When you prepare your deck, think about how you weave your motivation into the team slide. Similarly, before you demo your product, pause and tell a story around your product will impact people’s lives. If you can effectively do that, you’ve got a very good shot at attracting high quality investors.

Ingredients for a Beautiful Page


So many spot on tips for making your page vroom

Originally posted on The Blog:

Amy Lu  has a fantastic page, let’s take a moment to understand why. Read below for a breakdown of the page including tips on the best use of a free page.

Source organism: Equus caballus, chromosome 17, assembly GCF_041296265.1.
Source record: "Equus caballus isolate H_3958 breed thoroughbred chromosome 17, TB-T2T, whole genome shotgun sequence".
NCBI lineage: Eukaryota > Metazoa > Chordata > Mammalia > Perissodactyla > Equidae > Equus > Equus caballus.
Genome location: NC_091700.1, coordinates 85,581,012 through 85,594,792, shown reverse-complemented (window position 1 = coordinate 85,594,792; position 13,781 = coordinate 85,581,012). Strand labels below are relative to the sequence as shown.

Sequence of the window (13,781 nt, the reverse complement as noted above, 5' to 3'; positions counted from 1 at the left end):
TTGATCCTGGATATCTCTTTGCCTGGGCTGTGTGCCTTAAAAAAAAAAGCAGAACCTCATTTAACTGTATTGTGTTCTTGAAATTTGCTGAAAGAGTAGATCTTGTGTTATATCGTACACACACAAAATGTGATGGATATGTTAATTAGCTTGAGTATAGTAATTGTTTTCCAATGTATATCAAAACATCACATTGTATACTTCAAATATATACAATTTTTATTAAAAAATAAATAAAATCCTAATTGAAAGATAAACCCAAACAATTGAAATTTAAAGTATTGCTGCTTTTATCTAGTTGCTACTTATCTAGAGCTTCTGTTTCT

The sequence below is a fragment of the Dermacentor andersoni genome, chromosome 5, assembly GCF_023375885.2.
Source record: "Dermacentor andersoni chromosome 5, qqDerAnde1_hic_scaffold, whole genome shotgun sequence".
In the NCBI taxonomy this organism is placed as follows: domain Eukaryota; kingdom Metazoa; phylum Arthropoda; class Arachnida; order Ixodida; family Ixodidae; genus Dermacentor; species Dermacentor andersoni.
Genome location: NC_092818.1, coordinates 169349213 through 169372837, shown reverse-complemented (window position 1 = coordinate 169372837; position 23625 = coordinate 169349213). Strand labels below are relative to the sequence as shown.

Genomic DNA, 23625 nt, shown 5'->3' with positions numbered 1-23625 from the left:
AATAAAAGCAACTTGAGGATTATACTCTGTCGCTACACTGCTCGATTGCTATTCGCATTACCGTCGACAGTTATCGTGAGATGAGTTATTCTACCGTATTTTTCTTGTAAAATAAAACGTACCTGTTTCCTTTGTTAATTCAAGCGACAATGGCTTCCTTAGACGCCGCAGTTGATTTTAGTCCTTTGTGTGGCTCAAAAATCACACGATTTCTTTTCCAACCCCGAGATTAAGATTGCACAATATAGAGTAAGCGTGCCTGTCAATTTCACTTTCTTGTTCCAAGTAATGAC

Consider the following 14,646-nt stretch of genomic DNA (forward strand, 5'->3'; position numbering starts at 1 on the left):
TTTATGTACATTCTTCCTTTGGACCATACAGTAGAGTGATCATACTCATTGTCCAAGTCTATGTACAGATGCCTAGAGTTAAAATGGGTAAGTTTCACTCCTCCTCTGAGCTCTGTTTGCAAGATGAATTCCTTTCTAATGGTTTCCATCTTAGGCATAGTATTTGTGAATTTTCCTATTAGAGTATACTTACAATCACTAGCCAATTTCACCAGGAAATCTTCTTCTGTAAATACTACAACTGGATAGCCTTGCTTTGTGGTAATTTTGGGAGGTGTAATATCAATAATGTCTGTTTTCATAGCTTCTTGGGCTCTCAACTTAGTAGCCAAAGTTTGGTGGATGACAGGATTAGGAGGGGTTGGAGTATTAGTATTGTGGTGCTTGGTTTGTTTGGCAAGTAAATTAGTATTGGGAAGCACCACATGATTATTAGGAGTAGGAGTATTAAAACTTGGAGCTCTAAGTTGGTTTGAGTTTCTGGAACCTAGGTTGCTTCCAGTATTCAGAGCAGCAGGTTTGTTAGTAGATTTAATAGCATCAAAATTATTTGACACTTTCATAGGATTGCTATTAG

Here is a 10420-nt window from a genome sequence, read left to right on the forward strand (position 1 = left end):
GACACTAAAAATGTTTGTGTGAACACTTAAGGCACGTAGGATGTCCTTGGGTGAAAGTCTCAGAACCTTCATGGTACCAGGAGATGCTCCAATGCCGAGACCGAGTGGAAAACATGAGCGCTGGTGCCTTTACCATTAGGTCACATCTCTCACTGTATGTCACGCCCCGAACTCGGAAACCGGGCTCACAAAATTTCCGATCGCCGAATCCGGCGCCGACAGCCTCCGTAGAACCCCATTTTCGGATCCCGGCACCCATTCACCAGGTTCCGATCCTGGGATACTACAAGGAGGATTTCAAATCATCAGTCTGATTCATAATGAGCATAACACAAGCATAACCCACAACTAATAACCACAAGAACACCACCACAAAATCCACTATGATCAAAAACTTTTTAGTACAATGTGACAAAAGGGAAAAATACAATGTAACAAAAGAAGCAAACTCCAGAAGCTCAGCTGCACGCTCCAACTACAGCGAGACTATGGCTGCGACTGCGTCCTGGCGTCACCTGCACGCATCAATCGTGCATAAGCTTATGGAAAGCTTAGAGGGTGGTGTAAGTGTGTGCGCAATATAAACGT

The background image is a photo with nice ‘depth of field‘. Amy’s face draws the eye, while the out-of-focus cityscape behind her remains blurred and less distracting. The page is about Amy, so a sharply focused image helps to convey her personality. The smile helps too!

Name and Headline

The name and headline are easy to read in a clear and simple font. Generally, people are accustomed to reading black and white text. There’s no need to get overly colorful with your text. Before making your page flashy, remember that the best pages are simple, clear, and easy to read.

Colors and Design

Amy does a great job of making her bio readable. The accent color on…